On Monday morning, May 1 at 5 a.m. I stepped through the front gate of the Gap Creek Ranch, turned left, and headed east down County Road 225. It was a moonless night, and while there were a gazillion stars in the sky, I could barely see the dirt road that lay before me. I expected to walk the 5-mile distance into Cranfills Gap, and then out onto FM 219 towards Clifton. I had just under 7 hours to hike & hitchhike the 52 miles between the ranch and the Amtrak station in McGregor, Texas, where my train would depart at 11:54 a.m.- with or without me.
In the weeks prior to my departure, I had wrestled with how I could get from the ranch to McGregor. I was willing and possibly able to walk up to 10 miles carrying the backpack, but I knew that I would somehow need to find a ride for most of the distance. I didn’t really want to have Sandy simply drive me to the train station, because that didn’t fit the romantic notions I had for how this epic adventure should begin (see Rule #4). But a couple of weeks before departure I had taken a test hike of 10 miles to determine if my marginally-fit 61-year-old carcass was up to the task. I completed that hike in a little under 6 hours. It semi-kicked my ass, and that was with no backpack. As a further complication, I had found no options for catching that ride into McGregor other than hitchhiking, there being no buses or taxis or Ubers anywhere near this part of Texas. I was becoming resigned to reality that I should just drive on over to the train station, until the night of my going away party. As the whiskey flowed and the joints burned, my old Aggie buddies (specifically Jay Holzem) told me to quit whining & just go stick my thumb out on the highway. He was right, of course, it was the only respectable way to begin.
I had walked about 2 miles, it must have been around 5:45, when a pick-up truck came along behind me. I wasn’t planning on hitchhiking until I reached the paved road, so I moved over to the left side of the road to let him pass on by. But the truck slowed to a stop, and the driver rolled down the window and asked, “Everything good?”. It must have been a puzzlement to see a backpacker hiking this remote dirt road before the 1st light of day. I said, “Yep, its a fine mornin’, how about a ride into the Gap?” I had my 1st ride of the day!
Bolivar Thomas, my neighbor from a ranch up the road from mine, drove me into Cranfills Gap. My wife knows his wife, whose name is also Sandy, but I had never met Bolivar. I was off to a good start, already saving more than 3 miles of walking, and a good hour and a half off my schedule for the day. He dropped me off at the little store in Cranfills Gap (pop. 335), where he was headed for his morning coffee. Thanks Bolivar.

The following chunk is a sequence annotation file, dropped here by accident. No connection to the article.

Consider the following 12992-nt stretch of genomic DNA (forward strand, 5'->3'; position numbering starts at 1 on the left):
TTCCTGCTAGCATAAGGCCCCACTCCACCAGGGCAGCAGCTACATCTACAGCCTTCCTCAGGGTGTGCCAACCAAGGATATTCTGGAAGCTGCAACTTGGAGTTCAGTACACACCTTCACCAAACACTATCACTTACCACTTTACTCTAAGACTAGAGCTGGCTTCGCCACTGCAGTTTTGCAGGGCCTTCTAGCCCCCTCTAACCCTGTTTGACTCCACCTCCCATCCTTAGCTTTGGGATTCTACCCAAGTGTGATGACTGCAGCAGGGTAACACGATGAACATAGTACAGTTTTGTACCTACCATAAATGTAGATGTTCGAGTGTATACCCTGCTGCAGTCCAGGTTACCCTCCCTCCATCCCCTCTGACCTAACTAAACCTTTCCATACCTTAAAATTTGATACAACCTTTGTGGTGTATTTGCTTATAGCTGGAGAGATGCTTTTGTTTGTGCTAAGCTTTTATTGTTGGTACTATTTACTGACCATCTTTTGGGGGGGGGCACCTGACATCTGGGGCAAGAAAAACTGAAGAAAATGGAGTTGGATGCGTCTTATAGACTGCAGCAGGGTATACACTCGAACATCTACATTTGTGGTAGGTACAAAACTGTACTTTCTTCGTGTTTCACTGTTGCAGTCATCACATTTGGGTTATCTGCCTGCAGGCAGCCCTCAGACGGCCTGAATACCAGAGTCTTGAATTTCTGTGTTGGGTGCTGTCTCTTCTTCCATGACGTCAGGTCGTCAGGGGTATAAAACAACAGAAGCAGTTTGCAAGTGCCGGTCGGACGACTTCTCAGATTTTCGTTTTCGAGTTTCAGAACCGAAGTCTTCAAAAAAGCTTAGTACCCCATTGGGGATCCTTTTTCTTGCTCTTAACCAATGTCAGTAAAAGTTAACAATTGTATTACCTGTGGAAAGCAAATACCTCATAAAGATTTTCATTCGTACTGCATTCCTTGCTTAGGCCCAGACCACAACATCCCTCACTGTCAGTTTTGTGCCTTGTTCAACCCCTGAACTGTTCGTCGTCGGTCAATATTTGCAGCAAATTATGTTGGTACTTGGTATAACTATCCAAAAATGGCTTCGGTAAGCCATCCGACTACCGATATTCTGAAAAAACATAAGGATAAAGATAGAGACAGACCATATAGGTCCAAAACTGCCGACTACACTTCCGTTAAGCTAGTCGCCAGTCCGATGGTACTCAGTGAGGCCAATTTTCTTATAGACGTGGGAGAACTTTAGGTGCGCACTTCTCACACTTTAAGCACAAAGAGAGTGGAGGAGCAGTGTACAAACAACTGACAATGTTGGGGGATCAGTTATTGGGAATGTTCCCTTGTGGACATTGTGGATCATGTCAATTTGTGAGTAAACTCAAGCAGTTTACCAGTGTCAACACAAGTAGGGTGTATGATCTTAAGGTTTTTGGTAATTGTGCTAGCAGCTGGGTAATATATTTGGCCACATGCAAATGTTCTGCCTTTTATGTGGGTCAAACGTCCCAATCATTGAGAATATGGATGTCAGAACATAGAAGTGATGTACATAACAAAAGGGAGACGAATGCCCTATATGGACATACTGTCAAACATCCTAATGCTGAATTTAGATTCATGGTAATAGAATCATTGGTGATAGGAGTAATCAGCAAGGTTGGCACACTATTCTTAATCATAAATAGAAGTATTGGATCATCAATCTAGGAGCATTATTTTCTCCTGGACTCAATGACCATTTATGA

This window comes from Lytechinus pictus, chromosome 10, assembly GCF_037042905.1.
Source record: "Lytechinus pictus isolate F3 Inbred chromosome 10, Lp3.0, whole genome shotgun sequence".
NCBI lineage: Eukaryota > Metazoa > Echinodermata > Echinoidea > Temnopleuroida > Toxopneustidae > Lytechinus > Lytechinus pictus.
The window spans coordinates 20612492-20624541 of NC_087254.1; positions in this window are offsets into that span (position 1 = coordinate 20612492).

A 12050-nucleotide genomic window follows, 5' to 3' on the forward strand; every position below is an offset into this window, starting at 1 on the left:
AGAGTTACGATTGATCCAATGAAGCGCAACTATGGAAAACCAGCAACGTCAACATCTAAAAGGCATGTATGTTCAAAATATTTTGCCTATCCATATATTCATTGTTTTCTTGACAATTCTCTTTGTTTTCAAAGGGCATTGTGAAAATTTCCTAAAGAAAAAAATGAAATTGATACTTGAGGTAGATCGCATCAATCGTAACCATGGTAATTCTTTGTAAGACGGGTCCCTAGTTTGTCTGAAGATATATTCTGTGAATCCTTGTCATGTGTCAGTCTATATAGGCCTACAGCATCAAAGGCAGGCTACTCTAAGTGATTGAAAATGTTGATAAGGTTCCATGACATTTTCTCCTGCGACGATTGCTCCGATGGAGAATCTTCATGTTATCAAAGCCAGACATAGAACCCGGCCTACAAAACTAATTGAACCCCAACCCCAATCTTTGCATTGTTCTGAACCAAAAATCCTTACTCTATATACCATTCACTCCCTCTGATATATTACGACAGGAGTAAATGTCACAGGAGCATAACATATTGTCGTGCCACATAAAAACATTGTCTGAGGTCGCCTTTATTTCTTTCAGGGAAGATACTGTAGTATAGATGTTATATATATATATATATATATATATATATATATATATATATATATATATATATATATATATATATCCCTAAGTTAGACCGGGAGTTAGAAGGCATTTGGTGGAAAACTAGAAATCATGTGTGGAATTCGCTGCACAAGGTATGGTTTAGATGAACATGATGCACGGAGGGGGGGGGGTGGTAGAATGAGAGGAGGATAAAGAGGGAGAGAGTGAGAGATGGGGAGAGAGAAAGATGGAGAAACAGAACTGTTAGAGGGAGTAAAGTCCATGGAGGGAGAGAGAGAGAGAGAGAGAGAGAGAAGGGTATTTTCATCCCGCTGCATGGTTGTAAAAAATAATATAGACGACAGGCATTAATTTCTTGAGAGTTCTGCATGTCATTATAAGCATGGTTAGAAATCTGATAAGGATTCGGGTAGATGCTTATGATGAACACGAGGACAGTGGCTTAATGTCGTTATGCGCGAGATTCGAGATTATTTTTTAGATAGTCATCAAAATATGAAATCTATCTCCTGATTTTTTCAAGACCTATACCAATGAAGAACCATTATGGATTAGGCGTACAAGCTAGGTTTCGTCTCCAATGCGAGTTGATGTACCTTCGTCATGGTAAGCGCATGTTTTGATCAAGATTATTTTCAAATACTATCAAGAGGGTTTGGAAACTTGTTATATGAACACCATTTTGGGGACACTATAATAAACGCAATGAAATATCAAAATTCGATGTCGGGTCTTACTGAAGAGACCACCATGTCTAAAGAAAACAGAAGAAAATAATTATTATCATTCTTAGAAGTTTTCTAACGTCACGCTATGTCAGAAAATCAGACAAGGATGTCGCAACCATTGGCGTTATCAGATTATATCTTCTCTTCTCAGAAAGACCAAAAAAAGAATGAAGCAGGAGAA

I headed out onto FM 219 where I stuck out my thumb for the 1st car that passed, and damned if he didn’t pull right over. This young fellow’s name was Dustin Thomas (no relation to Bolivar), and he was driving a 92 Camaro with no muffler. Dustin liked to drive fast, it was a winding road, and still dark. But he looked sober enough and I had a train to catch, so 20 minutes later I was in Clifton- already half way to McGregor. The 3rd ride came just as quickly at the edge of Clifton from Mrs. Botis, who had just finished her night shift at the nursing home and was headed home to Waco. She dropped me off in Valley Mills at the crossroad for the highway leading to McGregor.
I walked out of Valley Mills at around 7 a.m., where my luck appeared to have run out. No cars were stopping, and several of the pick-up trucks accelerated passed me with distain, but I was only 20 miles from my train station, with 5 hours before the train was due. What, me worry? I walked a couple of miles along the road, watching 30 or more cars & trucks pass me by, before a crusty old buzzard picked me up in a car almost as old as he was. Milton Williams was headed to his transmission shop in McGregor. He managed to smoke 3 cigarettes in that 20 miles without even cracking a window, but I had me a ride. He dropped me off right in front of the McGregor train station at 7:50. I had traveled the 54 miles in less than 3 hours, and I was 4 hours early for my train! More important- I was in compliance with the rules.
I was the only person at this small town, old-time train station, and even though the train was 20 minutes late, I sure didn’t mind the long wait. I boarded the Texas Eagle bound for Chicago, feeling quite pleased with myself. The next day I would transfer over to the Lake Shore Express from Chicago to New York City.